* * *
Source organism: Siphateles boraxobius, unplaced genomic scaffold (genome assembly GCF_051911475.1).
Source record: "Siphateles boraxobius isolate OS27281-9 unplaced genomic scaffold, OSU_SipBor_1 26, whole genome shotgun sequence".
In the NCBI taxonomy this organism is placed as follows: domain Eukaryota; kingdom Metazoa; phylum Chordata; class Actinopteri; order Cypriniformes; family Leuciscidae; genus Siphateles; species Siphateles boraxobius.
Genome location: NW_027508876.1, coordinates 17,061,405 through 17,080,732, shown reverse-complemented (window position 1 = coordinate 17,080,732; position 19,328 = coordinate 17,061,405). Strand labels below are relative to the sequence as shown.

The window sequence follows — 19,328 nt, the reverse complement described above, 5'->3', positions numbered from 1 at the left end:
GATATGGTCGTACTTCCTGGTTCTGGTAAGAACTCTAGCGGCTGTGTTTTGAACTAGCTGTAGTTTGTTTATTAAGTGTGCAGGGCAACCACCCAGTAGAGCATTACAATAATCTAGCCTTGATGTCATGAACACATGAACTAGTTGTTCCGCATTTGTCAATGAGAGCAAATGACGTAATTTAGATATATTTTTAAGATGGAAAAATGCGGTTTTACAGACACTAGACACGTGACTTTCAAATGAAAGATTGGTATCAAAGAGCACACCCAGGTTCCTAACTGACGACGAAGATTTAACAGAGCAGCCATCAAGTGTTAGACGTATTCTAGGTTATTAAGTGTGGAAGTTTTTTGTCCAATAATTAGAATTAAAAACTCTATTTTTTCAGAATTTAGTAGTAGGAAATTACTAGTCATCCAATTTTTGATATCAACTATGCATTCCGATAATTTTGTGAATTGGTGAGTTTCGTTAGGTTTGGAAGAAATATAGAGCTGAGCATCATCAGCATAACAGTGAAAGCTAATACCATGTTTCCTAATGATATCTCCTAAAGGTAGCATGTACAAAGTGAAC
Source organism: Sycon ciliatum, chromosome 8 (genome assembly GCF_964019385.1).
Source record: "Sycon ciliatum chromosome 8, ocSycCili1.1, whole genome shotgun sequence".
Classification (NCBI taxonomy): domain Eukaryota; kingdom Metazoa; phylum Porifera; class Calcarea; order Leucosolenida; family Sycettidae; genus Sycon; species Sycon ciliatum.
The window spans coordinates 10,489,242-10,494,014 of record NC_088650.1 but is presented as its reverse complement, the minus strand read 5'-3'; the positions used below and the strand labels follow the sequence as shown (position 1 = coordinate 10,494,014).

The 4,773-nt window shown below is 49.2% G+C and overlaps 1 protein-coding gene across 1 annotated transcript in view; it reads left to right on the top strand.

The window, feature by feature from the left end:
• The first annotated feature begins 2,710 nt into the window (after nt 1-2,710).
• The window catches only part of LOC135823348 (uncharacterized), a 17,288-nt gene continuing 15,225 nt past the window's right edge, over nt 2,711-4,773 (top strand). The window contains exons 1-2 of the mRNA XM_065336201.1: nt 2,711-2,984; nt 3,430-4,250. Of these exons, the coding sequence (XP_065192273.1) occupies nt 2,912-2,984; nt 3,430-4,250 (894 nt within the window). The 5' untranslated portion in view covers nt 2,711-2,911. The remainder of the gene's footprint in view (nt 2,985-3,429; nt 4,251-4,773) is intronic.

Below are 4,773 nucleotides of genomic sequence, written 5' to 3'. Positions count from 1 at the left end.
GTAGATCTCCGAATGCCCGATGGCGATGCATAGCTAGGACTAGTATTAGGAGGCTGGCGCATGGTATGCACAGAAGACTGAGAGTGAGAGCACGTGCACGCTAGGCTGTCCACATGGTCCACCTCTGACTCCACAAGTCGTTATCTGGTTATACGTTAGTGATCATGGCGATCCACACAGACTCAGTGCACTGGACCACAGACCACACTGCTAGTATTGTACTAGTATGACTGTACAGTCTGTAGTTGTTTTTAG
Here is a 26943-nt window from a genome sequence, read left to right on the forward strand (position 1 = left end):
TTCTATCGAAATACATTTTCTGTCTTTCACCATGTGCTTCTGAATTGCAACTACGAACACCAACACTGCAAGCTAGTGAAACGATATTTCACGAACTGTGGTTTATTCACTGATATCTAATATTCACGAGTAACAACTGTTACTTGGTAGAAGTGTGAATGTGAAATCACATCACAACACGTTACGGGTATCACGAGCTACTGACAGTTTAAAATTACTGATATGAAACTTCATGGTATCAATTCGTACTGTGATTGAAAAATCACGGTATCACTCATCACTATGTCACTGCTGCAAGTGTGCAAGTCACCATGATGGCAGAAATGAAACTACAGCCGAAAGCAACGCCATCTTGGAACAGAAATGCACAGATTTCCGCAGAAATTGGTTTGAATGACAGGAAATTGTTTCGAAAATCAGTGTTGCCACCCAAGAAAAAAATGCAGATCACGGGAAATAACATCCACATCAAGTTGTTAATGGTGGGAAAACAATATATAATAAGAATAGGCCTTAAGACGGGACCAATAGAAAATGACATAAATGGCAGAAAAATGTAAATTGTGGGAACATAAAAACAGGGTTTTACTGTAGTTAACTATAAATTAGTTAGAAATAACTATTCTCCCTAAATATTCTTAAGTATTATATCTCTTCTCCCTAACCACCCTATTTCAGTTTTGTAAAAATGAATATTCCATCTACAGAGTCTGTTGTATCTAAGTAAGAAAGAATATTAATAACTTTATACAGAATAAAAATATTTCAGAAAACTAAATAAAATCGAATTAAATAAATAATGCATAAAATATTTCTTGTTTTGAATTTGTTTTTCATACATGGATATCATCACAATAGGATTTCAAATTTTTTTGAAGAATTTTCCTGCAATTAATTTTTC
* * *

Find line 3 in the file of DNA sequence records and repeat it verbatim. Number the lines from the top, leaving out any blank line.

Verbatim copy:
In the NCBI taxonomy this organism is placed as follows: domain Eukaryota; kingdom Metazoa; phylum Chordata; class Actinopteri; order Cypriniformes; family Leuciscidae; genus Siphateles; species Siphateles boraxobius.